> > There is nothing in the rules that disallows lunges or fleches from
> > the line.
>Personally, I would agree with the FIE position anyway, because it
>seems to me that the intent of the rules about point in line is to
>make it incumbent upon the fencer to avoid (figurative) suicide if
People were fencing for centuries before the rules were written, and
the rules attempted to describe what they did, not the other way
around. I seriously doubt that duellists passively stood with their
points in line, waiting for their attacking opponents to reach full
extension and hit them, since this would normally result in a fatal
double hit. A passive point-in-line is an invitation to mutual
suicide. I doubt that this is what the author of the rules had in
I believe the real intent of the point-in-line rule is simply to
acknowledge the reach and timing advantage gained with a fully
extended arm. A point-in-line (extendED arm) has priority over an
attack (extendING arm), which has priority over a bent arm, simply
because each has a reach and timing advantage over its inferiors.
A point-in-line is not, therefore, a way to trick your opponent into
committing suicide (taking you out incidentally), but simply a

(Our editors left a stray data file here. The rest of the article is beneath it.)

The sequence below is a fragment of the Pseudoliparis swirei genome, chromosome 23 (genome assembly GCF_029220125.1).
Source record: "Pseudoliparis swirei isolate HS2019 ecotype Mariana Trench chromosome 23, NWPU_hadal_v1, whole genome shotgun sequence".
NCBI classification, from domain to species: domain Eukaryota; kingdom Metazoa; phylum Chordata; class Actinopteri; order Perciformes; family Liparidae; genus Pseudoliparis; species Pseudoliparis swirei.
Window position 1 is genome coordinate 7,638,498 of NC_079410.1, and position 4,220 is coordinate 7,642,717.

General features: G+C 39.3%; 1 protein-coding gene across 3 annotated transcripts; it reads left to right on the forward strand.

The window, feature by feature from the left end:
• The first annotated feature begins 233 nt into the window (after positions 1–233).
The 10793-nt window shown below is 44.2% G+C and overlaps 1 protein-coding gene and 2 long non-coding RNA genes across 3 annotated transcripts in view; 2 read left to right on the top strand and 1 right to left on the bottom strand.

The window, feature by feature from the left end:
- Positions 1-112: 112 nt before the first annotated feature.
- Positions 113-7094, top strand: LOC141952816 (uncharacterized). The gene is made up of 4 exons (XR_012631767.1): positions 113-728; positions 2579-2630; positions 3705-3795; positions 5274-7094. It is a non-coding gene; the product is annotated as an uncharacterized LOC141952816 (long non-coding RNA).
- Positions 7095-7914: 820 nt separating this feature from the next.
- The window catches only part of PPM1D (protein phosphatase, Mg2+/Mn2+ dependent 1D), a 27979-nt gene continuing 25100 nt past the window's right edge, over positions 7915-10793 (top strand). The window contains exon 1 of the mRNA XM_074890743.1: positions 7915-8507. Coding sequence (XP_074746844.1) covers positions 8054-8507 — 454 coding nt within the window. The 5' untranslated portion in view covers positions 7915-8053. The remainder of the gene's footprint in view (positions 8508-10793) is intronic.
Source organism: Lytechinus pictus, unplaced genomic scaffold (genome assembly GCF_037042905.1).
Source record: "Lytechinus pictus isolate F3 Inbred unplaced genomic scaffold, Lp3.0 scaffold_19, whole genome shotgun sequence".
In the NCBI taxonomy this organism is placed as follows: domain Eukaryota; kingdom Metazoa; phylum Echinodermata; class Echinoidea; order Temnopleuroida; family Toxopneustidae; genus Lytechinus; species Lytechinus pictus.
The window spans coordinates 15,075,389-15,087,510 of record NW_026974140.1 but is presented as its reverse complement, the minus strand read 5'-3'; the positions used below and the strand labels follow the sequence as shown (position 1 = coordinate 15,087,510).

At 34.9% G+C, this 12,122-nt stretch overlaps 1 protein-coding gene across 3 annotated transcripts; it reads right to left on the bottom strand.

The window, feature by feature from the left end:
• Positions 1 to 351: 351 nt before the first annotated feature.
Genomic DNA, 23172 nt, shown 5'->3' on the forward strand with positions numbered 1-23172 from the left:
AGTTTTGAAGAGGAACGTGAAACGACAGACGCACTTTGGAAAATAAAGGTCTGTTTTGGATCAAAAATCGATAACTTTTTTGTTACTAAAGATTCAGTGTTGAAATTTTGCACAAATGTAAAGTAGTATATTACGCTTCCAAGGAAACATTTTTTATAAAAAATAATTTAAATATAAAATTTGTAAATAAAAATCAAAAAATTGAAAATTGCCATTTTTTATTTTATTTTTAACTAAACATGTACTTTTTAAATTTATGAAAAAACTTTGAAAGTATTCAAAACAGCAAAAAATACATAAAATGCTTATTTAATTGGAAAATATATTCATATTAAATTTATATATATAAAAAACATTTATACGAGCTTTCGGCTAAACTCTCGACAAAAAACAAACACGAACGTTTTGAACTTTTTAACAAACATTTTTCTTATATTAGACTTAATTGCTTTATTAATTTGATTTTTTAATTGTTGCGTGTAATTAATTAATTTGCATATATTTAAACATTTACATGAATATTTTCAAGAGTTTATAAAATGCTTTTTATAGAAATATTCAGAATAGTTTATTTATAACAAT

superior way of hitting him in any situation.
>If a fencer begins an attack upon the opponent's point-in-
>line, she may still break off that attack or intend for it to fall
>short. If the opponent lunges, forcing both fencers to be hit, then
>the only fencer that you _know_ intended to commit suicide was the
>line-holder. So it doesn't make sense to give the touch to that
If the opponent intends to complete the attack, it makes sense to hit
him while you still have the reach/timing advantage. Every epee
fencer understands this. It definitely does not make sense to me to
wait for your opponent to match your reach advantage before attempting
to hit him. Mutual suicide, as I said before.
Lastly, it makes absolutely NO sense to demote a line because it is
delivered with a lunge instead of an advance. It is intuitively
obvious to everyone that something is wrong with either the rules, or
our interpretation of them because of this loophole. Since the rules
flatly contradict this interpretation, I conclude that the
interpretation--FIE circulars be damned--is simply wrong.
Of course, I also accept that mine is a minority opinion, and I don't
intend to call the DT when my line gets turned into a counter-attack
by a well-meaning referee.
-- Morgan Burke